By Molly Miller
First introduced at the 2015 Sundance Film Festival, Dope follows the lives of three nineties-obsessed, beyond-their-age type teens from the mean streets of Inglewood, CA.
Praised for advancing cultural narratives and diversity in films, this production was definitely an important career boost for Writer-Director Rick Famuyiwa.
The main character, Malcolm, is played by Shameik Moore, an Atlanta native whom you might recognize from his rap career or the 2016 critically-acclaimed Netflix original series The Get Down.
Malcolm is the pseudo-typical American success story- a poor kid from the rough side of town seeking to attend Harvard University and make a name for himself.
As a person with certain amounts of privilege. a white, cisgender, suburban individual from a city where tolerance for all kinds of people was the well-established norm, I appreciate the diversity of perspectives offered from this film.
Malcolm is not the stereotypical representative we are used to on the big screen – a smart, nerdy, black kid aspiring for the Ivy Leagues who finds himself, by no choice of his own, mixed up with some very bad people.
His best friends, an equally smart and driven Latino student and a black lesbian teenager offer media representation that is all too lacking in many American productions.
Through an unlucky series of events, the trio finds themselves in possession of thousands of dollars of illegal drugs, and several different people who are trying to get those drugs back.
The movie occurs over a couple days, and all the while Malcolm is attempting to prep for and attend his Harvard Alumni interview.
If that’s not enough to draw you in, the town’s local drug dealer and provider of comic relief throughout the film is played by the one and only A$AP Rocky.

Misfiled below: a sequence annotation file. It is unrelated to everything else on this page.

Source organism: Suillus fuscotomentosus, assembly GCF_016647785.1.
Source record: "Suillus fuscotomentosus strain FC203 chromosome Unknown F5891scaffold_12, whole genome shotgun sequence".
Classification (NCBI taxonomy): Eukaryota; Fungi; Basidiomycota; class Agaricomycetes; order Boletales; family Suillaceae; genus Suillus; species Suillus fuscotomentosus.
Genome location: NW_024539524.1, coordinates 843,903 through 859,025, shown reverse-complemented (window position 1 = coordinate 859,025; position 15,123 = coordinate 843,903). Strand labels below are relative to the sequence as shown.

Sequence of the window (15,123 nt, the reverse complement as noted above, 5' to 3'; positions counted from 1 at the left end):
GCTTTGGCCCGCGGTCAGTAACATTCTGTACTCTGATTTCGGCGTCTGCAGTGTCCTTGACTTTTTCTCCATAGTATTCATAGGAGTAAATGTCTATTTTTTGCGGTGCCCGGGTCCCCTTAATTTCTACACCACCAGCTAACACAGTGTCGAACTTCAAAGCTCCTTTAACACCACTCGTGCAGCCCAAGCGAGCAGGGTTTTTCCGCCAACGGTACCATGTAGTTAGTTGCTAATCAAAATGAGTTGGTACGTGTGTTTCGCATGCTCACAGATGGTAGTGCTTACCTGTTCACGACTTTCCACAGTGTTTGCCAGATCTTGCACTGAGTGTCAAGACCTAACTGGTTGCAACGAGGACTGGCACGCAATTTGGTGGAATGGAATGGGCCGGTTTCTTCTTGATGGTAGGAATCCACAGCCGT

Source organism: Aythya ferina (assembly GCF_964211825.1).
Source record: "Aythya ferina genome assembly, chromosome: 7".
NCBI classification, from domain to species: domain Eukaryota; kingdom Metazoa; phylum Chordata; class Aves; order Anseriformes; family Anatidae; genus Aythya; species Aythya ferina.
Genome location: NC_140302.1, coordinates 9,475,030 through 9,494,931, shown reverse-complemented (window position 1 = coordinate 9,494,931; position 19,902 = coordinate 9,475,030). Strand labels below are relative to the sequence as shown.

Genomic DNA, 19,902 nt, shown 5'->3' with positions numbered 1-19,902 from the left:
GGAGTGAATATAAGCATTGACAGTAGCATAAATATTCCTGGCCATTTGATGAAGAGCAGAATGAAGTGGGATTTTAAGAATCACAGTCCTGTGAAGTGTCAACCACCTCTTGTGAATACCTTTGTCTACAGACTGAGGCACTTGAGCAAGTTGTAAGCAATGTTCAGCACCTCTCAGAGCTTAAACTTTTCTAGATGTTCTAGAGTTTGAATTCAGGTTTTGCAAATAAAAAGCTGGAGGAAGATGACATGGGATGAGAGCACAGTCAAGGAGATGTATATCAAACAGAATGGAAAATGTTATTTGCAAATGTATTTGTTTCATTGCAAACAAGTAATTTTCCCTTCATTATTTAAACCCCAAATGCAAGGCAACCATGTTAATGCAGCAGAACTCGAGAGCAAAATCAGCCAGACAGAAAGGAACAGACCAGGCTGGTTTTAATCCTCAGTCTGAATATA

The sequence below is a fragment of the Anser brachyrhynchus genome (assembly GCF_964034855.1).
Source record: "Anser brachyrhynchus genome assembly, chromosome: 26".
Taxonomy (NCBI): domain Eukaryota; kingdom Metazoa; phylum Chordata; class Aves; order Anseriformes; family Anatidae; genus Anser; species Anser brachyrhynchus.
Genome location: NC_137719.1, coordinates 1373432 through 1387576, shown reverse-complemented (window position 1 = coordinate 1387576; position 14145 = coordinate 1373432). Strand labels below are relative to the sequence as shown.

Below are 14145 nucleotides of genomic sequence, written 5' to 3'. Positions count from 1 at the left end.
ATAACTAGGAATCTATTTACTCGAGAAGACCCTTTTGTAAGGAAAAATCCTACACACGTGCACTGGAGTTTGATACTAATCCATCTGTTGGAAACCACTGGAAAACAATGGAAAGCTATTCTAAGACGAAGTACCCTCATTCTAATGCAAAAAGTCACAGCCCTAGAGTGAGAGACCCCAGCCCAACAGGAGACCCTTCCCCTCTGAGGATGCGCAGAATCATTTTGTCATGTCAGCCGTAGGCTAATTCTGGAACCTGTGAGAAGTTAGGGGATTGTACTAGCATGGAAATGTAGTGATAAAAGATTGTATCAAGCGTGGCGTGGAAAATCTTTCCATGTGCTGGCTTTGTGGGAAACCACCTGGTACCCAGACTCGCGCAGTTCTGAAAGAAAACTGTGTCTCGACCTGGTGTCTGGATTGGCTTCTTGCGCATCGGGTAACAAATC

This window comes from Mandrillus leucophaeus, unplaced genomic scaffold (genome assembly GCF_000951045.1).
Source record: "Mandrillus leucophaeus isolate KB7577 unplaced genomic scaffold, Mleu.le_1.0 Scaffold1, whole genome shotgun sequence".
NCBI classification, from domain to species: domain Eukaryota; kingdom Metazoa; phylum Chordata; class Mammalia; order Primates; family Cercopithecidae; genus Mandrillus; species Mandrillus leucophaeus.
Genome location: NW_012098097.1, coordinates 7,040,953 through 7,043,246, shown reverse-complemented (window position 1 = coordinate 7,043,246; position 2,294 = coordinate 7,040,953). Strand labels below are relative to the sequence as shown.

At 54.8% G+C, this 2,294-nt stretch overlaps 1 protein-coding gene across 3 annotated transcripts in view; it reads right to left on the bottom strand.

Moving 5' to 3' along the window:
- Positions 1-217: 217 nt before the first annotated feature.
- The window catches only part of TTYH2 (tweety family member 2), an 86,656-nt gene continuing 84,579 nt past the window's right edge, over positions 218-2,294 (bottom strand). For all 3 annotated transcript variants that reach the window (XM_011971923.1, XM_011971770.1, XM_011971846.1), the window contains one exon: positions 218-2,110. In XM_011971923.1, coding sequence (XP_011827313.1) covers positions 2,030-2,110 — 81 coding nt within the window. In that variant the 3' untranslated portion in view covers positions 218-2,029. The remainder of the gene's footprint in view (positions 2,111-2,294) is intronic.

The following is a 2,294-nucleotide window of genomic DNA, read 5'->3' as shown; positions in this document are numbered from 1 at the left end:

Without delving into too many spoiler alerts, the remainder of the film contains some drug peddling activities, a chase scene, and the most satisfying movie ending you will ever watch.
The plot of this movie is unmatched by any other relevant film of the year and comes from the perspective that many of us are unused to in films of this type. Malcolm’s narration throughout the film is tasteful and advances the plot in ways the writer would be unable to if it were not included.
It is difficult to create necessary narration which adds to the quality of the film without coming across as a fable or simply taking the easy route and not directing a scene to describe the events, but Famuyiwa achieves this and more.
Beyond the obviously topical and interesting plotline, this film offers some amazing cinematography. The camera angles and scene introductions are as unique and captivating as the narrative’s cast.
The diversity, direction and quality of narration offered by Dope is unmatched by many other films with similar plotlines, lending it an almost perfect review by viewers on Netflix.
Although the title and content may be distasteful to some, it is a modern, ground-breaking film with an amazing cast and some seriously “dope” social commentary.